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158850Re: [XP] ROI of "Engineering Practices"

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  • John Roth
    Dec 4, 2013
      Hi Adam,

      If he's asking you, I suspect it means that he doesn't have a good story that ties in to his upper management's goals. I like the comments I've seen about finding out what they are.

      On the basis of a complete lack of information, I'd make a couple of suggestions about what those goals could be.

      1. Stability. The XP engineering practices underlie project management practices that allow predictable productivity.

      2. Defect reduction. The XP practices tend to lead to cleaner software releases.

      3. More frequent releases, which reduces the inventory cost of written software that hasn't been deployed. In other words, getting the R faster for the I.

      Are those goals that would make sense to your client's upper management? If so, does your client have enough experience to say this approach will meet them?

      John Roth

      On 12/4/13 9:22 AM, Adam Sroka wrote:
      I have a client at a large enterprise who is trying to justify to his management the expense of adopting TDD/ATDD/Pair Programming, etc. -- basically, the XP practices. To do so he needs coaches in a variety of locations which will cost a considerable amount of money. In order to present the justification to his management this client has asked for information regarding the return on investment for adopting these practices.

      I have seen this come up a few different times, and I'm not really sure how to answer it. My take is that we are talking about safety here. So, we need to weigh the guaranteed expenditure of bringing in a bunch of coaches plus the likely additional cost of near term productivity losses against the less quantifiable risk of loss due to improperly tested software and/or poor communication.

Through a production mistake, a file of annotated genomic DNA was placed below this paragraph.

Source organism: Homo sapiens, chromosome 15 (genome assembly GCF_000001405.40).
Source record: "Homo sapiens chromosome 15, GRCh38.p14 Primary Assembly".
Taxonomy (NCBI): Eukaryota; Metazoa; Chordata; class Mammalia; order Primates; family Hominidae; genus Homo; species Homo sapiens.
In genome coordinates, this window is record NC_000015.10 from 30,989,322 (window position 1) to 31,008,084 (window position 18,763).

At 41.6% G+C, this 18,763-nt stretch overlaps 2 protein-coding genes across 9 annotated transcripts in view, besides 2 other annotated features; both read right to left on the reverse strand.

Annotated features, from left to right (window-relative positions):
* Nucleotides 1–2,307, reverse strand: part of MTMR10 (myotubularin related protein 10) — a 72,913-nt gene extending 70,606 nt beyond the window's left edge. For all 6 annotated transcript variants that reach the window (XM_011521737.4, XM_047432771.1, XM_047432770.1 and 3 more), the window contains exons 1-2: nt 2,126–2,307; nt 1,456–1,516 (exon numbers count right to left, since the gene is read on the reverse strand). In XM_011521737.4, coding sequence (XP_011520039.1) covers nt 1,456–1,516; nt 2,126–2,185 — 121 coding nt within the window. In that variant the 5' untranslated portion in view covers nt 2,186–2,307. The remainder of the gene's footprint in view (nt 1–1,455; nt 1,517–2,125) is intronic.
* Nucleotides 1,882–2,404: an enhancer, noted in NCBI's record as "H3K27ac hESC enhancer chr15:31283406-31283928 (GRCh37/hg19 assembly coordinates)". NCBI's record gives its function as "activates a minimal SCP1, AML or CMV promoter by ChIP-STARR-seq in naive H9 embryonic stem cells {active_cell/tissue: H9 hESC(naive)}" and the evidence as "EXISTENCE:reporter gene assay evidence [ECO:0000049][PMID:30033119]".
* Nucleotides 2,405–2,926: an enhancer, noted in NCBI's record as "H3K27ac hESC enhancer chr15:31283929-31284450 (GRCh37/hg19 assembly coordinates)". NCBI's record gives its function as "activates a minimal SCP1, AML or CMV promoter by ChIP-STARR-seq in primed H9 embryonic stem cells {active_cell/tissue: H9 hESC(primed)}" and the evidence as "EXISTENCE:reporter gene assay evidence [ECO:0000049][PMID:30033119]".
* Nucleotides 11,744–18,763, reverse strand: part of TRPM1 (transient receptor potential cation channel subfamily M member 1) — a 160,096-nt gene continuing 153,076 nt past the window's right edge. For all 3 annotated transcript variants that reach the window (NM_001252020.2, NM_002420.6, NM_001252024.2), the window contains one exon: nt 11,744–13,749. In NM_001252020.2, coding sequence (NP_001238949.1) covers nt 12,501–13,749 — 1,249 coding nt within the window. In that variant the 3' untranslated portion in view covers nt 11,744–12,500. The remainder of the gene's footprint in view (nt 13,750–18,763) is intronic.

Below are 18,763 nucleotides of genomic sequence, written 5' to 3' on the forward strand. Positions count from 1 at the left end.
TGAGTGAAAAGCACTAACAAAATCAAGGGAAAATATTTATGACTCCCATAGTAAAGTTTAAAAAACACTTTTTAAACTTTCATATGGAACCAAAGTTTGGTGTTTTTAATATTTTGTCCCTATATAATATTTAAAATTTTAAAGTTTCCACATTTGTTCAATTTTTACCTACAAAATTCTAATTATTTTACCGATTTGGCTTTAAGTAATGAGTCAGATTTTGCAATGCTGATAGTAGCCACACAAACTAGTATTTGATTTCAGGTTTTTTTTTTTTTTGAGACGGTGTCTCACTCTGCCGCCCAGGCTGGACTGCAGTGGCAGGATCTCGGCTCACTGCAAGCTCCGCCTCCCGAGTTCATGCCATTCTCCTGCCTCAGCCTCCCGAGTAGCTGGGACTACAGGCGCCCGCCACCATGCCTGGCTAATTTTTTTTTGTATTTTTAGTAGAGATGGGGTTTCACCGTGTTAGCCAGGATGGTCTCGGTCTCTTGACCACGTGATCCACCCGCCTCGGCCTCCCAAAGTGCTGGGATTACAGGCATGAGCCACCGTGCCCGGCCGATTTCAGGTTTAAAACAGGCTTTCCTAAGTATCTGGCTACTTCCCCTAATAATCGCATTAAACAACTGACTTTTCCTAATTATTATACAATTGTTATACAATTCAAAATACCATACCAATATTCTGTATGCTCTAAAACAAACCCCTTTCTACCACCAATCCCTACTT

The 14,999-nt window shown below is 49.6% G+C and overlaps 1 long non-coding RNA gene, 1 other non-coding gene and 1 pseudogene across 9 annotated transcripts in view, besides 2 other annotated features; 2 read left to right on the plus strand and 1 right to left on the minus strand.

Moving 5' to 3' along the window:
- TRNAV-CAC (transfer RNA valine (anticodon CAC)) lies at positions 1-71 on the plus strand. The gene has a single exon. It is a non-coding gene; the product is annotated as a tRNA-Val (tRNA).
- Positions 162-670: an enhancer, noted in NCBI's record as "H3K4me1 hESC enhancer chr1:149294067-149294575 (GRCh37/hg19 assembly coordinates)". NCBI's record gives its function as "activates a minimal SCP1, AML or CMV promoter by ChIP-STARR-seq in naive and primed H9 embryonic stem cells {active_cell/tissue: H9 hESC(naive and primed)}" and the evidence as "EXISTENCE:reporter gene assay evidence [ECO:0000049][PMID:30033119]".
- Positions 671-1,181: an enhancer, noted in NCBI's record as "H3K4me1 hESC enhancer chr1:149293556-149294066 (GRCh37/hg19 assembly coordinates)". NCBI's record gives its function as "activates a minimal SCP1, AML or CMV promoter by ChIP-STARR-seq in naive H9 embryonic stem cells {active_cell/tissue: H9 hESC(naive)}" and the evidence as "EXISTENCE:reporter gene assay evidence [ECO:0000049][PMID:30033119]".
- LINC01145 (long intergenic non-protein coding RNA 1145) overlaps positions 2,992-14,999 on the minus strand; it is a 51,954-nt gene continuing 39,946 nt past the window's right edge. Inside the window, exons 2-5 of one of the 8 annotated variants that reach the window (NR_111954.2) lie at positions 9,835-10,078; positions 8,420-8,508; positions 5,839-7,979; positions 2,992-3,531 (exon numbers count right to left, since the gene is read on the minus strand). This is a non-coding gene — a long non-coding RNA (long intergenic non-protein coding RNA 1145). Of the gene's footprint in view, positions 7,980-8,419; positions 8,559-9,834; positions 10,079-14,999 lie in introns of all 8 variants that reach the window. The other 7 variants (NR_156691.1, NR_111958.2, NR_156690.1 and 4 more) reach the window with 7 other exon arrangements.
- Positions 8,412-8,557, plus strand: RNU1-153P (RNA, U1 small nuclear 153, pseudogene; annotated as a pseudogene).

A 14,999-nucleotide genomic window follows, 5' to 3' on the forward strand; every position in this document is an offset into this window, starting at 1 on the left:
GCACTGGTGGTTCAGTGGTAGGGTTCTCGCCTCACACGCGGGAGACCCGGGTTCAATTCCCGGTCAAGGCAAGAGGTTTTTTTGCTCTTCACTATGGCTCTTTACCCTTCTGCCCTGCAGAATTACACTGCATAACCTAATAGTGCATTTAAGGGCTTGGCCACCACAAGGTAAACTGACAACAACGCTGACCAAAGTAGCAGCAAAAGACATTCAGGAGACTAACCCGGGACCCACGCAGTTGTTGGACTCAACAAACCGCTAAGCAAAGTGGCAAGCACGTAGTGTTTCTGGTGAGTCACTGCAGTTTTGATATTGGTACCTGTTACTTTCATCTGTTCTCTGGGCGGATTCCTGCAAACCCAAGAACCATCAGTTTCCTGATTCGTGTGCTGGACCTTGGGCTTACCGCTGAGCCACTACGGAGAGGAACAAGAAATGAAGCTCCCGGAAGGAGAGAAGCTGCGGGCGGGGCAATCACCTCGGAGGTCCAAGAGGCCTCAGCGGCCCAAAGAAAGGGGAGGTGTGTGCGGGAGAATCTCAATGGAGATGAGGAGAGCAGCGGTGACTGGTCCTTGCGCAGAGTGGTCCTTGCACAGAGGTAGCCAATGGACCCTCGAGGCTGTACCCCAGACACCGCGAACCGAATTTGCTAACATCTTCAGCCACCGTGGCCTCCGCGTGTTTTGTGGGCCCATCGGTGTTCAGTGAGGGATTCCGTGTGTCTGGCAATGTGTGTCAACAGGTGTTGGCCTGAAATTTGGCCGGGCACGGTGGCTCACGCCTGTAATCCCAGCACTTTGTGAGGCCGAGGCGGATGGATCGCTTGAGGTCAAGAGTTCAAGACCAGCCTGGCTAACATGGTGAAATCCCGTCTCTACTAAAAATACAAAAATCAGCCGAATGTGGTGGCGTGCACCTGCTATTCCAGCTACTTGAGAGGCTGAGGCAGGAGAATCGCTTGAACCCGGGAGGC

I am not an actuary. This seems like a tough nut to crack, because while there could be measurable gains in customer satisfaction and time to market it is difficult to say when/if those will be realized. Even when they are they still probably represent a fraction of the actual advantage, because the majority is risk mitigation. 

      It's like having an old beat-up car and trying to justify buying a brand new one. The old one burns a lot of gas and a bit of oil, parts for it are expensive, and it's a total death trap. But, I own it, I haven't crashed it yet, and it's still running. I can quantify savings in terms of fuel economy and long term upkeep, but that's not enough to justify the sticker price. It's much harder to quantify what I am gaining in terms of airbags and sensors and stuff that may save my life. I intuitively know that I want those things and should pay for them, but I don't know how to assign a value to that. 

      Thoughts? Suggestions? 


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